Louie. Hands down, the best comedy of the year. FX told Louie CK that, even though they couldn’t pay him as much as other networks, they would give him complete creative control over his own show, and the opportunity was not wasted. I hate to sound trite (no I don’t), but he’s really reinvented the sitcom, with each episode taking the form of a mostly-self-contained short film. And not only is it hilarious, but introspective and thoughtful. Not to mention gorgeously shot. If you haven’t caught this one yet, you can stream it on Netflix. I really can’t recommend it enough.

Archer. ‘Mad Men’ and ‘Boardwalk Empire’ are all good and well, but man cannot live on live-action drama alone. Solid animated fare is important, and unfortunately ‘American Dad’ can’t carry the load all by itself. ‘Archer’ comes from the fine folks who brought us ‘Frisky Dingo,’ which for two short years carried the mantle ‘Arrested Development’ left behind after it was canceled. The show takes the world’s most self-absorbed incompetent, gives him a double-0 rating and sets him loose on the world. Hilarity ensues. And when I say hilarity ensues, I mean it. Did you read what I said about ‘Frisky Dingo’? The show comes back for another season in January, so check it out.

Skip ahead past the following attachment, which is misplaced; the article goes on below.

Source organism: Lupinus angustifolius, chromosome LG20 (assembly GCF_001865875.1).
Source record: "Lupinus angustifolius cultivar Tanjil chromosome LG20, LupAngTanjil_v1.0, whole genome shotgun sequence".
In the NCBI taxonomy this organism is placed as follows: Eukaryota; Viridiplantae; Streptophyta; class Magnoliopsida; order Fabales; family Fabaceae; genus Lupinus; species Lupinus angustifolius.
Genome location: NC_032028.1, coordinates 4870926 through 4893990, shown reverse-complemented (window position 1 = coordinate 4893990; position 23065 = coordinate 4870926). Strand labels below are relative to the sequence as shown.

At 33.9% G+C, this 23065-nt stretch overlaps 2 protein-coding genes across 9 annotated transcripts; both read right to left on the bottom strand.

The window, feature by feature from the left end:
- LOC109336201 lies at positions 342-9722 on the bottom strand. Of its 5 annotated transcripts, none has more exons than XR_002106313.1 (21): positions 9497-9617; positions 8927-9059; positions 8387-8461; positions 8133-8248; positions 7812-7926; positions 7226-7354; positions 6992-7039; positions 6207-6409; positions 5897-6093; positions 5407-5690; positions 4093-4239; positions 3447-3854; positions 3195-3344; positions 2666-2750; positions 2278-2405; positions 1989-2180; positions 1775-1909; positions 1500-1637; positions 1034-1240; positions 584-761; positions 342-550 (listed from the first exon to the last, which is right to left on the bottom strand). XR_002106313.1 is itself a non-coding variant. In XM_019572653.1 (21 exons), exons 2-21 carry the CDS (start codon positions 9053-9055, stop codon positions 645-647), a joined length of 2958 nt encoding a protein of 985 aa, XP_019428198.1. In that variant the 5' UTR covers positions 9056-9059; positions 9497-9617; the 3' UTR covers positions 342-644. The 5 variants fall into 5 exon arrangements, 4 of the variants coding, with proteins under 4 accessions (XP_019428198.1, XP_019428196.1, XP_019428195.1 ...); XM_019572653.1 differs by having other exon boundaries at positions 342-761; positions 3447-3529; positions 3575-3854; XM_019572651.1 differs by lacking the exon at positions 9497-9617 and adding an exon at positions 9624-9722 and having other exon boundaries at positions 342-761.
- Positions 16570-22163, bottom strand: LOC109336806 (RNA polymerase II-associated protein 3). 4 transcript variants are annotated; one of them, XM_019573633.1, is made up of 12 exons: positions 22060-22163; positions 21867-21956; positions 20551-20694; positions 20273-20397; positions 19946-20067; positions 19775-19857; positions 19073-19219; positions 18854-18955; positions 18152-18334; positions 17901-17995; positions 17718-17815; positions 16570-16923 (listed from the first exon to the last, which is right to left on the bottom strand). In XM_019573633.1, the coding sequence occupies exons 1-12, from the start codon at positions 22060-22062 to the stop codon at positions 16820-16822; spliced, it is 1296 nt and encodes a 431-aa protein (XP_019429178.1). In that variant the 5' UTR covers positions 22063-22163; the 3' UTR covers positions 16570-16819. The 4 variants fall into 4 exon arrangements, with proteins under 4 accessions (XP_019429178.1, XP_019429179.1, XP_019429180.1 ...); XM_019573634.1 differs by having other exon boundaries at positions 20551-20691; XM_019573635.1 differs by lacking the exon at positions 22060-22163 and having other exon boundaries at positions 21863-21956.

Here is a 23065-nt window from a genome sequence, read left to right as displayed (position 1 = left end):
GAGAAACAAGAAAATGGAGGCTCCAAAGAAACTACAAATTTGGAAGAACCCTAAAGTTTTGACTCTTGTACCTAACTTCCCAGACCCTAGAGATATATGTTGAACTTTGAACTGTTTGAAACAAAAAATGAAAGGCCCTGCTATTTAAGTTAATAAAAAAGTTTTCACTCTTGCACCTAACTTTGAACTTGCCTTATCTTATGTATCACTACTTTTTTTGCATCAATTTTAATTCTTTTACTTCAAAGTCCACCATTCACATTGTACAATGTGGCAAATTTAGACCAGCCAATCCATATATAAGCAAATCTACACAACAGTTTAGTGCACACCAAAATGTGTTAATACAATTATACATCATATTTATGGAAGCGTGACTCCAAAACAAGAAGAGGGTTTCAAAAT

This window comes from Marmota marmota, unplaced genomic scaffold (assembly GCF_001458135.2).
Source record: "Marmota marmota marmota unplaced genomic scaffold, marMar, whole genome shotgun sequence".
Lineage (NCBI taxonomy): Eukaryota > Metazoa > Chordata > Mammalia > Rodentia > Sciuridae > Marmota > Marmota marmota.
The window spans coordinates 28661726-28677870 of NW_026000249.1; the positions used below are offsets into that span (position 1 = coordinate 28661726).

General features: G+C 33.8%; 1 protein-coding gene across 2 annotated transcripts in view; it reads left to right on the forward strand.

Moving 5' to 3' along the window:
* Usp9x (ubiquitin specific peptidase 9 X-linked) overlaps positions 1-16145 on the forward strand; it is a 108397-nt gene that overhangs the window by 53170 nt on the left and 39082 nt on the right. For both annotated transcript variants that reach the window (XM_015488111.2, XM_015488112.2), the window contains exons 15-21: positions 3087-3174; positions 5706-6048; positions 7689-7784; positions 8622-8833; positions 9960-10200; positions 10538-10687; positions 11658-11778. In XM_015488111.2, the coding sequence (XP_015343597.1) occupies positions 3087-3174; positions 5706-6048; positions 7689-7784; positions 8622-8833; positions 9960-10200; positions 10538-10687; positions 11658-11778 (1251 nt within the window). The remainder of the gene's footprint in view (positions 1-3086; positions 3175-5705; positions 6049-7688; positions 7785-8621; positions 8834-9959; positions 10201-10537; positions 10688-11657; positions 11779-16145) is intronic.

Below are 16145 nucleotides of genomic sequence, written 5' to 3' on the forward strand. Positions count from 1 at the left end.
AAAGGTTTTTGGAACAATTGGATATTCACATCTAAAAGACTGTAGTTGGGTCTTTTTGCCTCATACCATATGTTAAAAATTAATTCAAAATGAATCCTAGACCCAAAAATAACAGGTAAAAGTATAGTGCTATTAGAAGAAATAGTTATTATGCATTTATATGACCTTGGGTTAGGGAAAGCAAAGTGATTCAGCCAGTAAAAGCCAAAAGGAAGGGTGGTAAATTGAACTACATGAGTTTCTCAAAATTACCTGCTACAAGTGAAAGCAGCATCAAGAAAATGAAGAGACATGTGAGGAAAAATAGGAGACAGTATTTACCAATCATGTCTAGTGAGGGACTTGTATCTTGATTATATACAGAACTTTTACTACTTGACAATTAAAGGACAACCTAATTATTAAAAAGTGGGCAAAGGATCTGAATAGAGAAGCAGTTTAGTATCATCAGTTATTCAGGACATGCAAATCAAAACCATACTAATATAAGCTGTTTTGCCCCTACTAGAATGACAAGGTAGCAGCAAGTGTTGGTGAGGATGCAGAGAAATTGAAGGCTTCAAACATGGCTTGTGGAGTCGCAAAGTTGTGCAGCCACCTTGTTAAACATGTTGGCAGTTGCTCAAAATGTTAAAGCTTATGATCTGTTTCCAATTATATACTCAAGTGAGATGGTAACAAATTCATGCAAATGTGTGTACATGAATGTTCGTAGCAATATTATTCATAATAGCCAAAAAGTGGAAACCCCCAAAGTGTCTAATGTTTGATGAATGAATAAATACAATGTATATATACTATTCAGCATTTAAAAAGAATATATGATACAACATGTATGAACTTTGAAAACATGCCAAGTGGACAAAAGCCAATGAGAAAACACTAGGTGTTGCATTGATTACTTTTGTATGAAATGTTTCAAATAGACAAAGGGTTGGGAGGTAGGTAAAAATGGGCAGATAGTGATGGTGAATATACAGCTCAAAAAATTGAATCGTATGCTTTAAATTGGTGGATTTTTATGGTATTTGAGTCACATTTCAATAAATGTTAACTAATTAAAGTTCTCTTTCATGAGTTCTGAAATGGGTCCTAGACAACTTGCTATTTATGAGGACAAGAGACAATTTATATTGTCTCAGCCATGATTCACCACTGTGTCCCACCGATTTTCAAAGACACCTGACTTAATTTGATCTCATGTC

Breaking Bad. Suck it, ‘Supernatural’ fans. In its third season, ‘Breaking Bad’ made the jump from engrossing (and high-grossing!), to the best show on TV. And the season before was already pretty great. Watching the lengths Walter White is willing to go to, at first to provide for his family, but then to satisfy his own ego is completely devastating. Walter shooting that drug dealer in the head at the end of “Half Measures” had me screaming at my TV, and if the season finale is any indication (it is), things are only going to get darker going forward. Unfortunately, AMC’s schedule is all jacked up, so the show won’t be back until July. The curse of cable television!

Mad Men. This is another show that doesn’t really have any sort of clear end in sight. And because it’s AMC’s darling, they’re probably going to try and keep it around for as long as they can. The trick then becomes how to keep it feeling fresh and not like it’s spinning its wheels. Season 4 did that. Don has his own agency, and now that he’s divorced he’s back out on the prowl. Although I guess that was the case even when he was married. Anyway, the season featured some of the series’ best work. “The Suitcase” and the showdown between Don and Peggy being only one example. Expect that one to be showered with Emmys at next year’s ceremony. For my money, the show came in just a hair behind ‘Breaking Bad’ this year, but…it was a very fine hair.